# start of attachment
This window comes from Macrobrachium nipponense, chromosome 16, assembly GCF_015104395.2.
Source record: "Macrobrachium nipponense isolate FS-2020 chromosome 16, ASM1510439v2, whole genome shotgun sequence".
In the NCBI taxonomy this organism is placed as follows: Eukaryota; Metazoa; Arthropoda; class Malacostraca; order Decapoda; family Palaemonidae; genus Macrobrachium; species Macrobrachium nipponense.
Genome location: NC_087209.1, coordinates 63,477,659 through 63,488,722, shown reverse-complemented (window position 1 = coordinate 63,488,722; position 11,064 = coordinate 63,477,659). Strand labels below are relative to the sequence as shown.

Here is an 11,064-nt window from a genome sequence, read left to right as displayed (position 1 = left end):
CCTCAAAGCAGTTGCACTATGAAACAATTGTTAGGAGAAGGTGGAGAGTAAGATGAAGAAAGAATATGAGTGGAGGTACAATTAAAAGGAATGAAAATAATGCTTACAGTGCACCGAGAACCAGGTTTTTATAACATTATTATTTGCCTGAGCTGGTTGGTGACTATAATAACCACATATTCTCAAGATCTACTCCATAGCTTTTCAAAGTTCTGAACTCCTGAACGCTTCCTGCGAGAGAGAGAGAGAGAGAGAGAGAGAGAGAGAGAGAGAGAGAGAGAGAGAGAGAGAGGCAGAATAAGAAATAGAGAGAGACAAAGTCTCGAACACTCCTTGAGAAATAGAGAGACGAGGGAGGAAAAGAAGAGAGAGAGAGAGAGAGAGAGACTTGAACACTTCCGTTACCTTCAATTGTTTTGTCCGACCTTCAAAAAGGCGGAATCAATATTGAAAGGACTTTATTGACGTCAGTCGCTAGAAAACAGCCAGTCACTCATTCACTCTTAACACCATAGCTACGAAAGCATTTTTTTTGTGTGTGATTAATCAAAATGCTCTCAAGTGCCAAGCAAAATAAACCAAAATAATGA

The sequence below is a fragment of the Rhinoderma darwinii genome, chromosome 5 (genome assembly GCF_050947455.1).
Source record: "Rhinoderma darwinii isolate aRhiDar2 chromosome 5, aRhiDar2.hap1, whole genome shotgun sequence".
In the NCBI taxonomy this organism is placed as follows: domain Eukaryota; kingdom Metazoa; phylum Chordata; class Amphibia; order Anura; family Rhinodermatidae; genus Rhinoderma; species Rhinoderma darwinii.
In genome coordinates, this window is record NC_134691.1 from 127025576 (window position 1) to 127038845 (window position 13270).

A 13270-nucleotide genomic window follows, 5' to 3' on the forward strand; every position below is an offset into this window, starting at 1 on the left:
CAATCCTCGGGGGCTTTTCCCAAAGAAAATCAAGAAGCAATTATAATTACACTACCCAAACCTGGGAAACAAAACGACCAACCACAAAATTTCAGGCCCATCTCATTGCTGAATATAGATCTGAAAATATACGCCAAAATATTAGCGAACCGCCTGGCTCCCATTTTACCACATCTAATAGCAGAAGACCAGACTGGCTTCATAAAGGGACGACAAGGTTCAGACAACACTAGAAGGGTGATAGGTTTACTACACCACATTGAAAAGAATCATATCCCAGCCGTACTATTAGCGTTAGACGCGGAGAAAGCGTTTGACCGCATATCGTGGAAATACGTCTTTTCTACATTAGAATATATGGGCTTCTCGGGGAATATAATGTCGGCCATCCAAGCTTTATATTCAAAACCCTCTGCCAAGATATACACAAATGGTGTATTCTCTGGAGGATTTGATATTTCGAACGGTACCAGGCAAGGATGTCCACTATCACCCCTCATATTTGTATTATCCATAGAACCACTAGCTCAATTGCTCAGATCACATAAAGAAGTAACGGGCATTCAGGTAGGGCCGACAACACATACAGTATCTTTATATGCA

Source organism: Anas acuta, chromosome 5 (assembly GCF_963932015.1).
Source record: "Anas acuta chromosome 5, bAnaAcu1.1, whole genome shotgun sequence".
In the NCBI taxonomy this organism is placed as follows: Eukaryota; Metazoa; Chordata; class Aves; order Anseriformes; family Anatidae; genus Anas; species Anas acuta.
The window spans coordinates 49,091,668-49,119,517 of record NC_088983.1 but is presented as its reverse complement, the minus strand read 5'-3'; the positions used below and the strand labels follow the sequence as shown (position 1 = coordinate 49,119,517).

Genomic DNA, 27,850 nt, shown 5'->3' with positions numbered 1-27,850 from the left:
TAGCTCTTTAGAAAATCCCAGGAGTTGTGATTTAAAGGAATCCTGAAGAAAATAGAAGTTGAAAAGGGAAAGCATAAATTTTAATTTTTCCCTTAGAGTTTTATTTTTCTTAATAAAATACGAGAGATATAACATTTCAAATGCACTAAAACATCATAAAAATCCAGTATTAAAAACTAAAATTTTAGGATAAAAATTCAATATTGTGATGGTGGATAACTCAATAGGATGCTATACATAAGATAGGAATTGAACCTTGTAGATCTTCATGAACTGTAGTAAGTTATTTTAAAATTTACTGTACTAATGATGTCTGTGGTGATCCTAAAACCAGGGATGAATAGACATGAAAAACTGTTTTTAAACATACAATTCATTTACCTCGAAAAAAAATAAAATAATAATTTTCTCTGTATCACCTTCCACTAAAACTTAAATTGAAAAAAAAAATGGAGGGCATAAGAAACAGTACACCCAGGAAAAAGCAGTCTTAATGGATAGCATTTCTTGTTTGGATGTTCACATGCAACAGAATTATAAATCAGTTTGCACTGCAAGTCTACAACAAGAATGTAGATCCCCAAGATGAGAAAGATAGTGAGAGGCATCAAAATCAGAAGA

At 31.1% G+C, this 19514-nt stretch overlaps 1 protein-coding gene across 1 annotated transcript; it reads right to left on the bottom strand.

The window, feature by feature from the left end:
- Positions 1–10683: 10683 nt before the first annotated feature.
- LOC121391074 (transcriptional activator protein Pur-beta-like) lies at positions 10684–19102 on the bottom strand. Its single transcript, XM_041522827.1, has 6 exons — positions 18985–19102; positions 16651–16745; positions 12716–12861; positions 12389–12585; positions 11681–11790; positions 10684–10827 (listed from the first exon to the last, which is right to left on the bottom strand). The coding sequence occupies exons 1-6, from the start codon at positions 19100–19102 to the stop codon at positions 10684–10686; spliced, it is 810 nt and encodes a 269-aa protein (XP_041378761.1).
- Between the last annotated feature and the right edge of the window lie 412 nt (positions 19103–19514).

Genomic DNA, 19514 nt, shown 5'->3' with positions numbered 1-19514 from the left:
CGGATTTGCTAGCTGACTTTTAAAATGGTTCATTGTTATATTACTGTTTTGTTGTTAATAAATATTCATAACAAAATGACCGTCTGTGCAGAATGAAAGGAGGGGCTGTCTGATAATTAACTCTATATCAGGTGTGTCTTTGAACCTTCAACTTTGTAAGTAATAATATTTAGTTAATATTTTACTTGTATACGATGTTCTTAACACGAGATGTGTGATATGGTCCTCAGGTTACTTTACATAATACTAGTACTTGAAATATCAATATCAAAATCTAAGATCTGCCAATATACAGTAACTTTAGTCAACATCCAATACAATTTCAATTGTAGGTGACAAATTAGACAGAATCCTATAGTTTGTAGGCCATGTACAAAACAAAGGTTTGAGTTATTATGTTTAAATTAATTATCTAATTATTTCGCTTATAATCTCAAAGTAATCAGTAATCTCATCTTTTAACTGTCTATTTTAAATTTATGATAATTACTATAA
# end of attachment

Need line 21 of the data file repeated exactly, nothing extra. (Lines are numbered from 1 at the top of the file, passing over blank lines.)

- Positions 1–10683: 10683 nt before the first annotated feature.